Considering Integrative Medicine

Integrative Medicine is often referred to as a way of “complementing” our wellness regimen by enhancing our body, mind and spirit experiences. What does that mean?

First, Integrative Medicine is not to be considered a “substitute for conventional medicine”. However, it can help with treating your well-being by “adding” to your regular medical program.

Second, some complementary/integrative methods are: Aromatherapy, Music Therapy, Acupuncture, Meditation, and Dietary Supplements. Living Senior has posted articles on these topics in the past: Links to My Other Posts | livingsenior.me

Third, let’s explore some ideas that can help with our wellness regimen, which are considered complementary.

A friend called my attention to the People’s Pharmacy, which began in 1976 to aide us in making decisions about medical and alternative treatments. They also have a database of Home Remedies at this link: Home Remedies | The People’s Pharmacy (peoplespharmacy.com)

A source I use for Integrative medicine guidelines, and how to understand the different terminology is Dr. Andrew Weil. He has been a pioneer in Integrative Medicine for thirty years.

You can signup for his newsletters at the link below:
DrWeil.com Newsletters | Andrew Weil, M.D.

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Aging Gracefully? What is it?

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As an ‘elder citizen’ have you ever thought about what “Aging Gracefully” is?

Many of us are confronted with all types of challenges to that concept- not the Aging, but the “gracefully”. What is your idea of what that means for your life now? To help you contemplate how to employ “Aging Gracefully” in your own life, here is a definition of what the Healthline website defines it as:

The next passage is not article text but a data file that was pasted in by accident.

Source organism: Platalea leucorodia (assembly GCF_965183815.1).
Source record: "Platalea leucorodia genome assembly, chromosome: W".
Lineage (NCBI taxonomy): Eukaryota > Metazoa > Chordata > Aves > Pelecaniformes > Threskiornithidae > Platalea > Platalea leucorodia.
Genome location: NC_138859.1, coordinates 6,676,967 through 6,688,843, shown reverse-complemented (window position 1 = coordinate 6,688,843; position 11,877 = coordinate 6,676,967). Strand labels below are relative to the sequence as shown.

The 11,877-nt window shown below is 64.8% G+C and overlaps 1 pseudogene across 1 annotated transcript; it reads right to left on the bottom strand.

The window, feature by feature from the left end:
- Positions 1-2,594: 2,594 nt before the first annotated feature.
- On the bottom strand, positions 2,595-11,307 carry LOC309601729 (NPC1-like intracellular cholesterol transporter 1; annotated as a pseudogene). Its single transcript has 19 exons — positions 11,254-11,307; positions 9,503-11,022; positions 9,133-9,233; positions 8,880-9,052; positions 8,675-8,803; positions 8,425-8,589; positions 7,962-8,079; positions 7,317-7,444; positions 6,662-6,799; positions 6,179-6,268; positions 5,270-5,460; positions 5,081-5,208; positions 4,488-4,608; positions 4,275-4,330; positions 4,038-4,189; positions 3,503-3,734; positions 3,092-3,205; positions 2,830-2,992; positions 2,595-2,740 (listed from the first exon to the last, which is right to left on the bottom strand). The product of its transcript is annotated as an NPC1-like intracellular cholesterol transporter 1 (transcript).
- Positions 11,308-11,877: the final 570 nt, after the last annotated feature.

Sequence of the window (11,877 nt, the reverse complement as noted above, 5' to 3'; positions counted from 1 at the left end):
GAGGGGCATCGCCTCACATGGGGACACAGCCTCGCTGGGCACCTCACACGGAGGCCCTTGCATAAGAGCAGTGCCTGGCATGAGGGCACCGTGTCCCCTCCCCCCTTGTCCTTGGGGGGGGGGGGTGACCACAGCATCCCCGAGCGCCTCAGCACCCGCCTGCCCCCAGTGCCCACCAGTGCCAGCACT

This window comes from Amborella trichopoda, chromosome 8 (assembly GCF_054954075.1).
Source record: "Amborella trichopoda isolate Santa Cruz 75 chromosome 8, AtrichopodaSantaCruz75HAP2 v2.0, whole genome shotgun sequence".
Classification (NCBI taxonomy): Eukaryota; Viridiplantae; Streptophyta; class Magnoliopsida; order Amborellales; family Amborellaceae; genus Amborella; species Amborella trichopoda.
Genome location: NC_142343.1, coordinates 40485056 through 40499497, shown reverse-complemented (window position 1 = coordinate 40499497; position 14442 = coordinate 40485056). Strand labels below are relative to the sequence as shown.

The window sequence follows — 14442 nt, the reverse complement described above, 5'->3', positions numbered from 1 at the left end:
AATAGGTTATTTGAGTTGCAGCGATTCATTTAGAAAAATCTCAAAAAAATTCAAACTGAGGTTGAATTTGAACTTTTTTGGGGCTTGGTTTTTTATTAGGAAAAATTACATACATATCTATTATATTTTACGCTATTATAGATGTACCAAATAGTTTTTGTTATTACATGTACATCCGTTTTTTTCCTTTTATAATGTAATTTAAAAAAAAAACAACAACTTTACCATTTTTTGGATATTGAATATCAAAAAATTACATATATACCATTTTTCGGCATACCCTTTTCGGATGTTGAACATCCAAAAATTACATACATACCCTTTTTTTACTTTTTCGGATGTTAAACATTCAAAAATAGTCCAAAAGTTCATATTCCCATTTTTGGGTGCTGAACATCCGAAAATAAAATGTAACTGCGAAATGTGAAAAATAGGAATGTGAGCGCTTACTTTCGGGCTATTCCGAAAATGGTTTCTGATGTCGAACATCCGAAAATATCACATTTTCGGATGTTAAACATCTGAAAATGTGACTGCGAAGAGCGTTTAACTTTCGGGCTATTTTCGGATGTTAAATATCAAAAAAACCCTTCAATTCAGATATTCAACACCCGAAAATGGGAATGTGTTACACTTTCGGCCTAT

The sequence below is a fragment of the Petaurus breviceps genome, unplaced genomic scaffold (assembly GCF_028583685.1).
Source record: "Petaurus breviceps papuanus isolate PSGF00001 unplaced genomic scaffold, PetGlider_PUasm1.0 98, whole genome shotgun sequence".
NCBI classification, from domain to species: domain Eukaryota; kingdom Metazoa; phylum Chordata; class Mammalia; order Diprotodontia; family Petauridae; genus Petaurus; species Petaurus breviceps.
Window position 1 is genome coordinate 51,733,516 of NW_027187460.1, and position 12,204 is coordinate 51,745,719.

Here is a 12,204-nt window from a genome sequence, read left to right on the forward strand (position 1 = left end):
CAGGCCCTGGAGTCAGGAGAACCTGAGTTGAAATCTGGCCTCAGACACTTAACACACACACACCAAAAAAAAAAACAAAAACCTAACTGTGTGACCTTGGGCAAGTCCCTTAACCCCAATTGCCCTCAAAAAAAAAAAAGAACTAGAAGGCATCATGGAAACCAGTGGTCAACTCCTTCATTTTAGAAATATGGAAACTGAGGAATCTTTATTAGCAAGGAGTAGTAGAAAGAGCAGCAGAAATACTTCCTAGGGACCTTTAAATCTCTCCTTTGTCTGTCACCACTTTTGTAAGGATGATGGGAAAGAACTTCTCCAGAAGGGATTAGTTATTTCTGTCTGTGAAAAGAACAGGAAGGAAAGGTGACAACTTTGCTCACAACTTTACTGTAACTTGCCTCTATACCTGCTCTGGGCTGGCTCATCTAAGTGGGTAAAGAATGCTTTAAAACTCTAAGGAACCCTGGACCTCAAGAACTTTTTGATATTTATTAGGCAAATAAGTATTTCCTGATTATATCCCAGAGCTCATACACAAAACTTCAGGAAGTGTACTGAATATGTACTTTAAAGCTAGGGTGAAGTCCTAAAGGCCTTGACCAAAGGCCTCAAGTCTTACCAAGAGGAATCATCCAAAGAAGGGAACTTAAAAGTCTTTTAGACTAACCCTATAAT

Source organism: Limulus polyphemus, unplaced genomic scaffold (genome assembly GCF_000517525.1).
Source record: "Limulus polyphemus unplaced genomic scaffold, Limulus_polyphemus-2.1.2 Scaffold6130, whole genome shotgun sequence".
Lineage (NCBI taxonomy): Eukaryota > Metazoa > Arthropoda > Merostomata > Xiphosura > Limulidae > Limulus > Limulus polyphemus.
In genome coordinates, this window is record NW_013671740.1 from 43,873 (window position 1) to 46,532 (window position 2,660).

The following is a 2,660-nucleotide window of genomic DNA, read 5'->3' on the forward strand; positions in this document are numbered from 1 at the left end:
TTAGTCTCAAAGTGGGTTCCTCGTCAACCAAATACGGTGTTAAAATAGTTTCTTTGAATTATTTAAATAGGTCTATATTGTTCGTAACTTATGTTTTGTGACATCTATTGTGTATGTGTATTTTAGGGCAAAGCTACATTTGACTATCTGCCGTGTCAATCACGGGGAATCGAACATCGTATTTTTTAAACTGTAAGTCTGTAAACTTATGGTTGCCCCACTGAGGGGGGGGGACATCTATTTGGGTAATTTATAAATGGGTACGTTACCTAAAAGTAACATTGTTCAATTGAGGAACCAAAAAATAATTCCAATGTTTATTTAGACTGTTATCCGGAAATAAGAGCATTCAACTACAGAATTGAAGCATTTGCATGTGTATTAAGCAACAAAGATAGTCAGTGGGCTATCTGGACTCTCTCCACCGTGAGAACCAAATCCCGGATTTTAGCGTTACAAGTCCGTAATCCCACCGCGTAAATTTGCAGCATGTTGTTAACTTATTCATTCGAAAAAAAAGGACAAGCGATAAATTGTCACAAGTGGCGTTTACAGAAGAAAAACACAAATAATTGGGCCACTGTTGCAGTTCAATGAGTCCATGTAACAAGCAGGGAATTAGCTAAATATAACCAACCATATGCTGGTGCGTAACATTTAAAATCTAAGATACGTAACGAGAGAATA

Aging gracefully isn’t about trying to look like a 20-something — it’s about living your best life and having the physical and mental health to enjoy it. Like a bottle of wine, you can get better with age with the right care.

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Black History Spotlight & Painting for Well-Being

Painting for Health & Well-Being

This year during Black History Month I would like to celebrate Alma Woodsey Thomas, an artist of remarkable accomplishment.
Thomas, started her painting career at the age of 70, after being a junior high school teacher for 35 years.  YES! We can create “new beginnings” even in our senior citizen years.

Thomas’s parents migrated from Georgia to Washington, D.C. in 1906.  In 1932 she became the first graduate of the Fine Arts department at Howard University, which is also the Alma Mata of the first African/Asian vice president of the United States, Kamala Harris.  After graduation from Howard, in 1925, she taught Art at Shaw Junior High School until 1960.  During her teaching career, she managed to also earn degrees from Columbia University and from New York University. 
Thomas considered giving up Painting when she retired because of arthritis pain. However , in 1966 Howard University offered to mount a retrospective of her work. That’s when she decided she wanted to produce new paintings.

Alma Thomas was later honored with one-woman exhibitions at the Whitney Museum of American Art, and the Corcoran Gallery of Art. In 1972 her painting Red Roses Sonata was selected for the permanent collection of the Metropolitan Museum of Art. Before her death in 1978, she was nationally recognized as a key woman artist dedicated to abstract painting
Some of her other well-known paintings are: Fiery Sunset, Snoopy Sees Earth Wrapped in Sunset.

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Mammograms for Seniors

October has been Breast Cancer month and I am always pleasantly surprised to see how many of us support the cause of finding a cure. This month I would like to call your attention to a few “Pink” news items.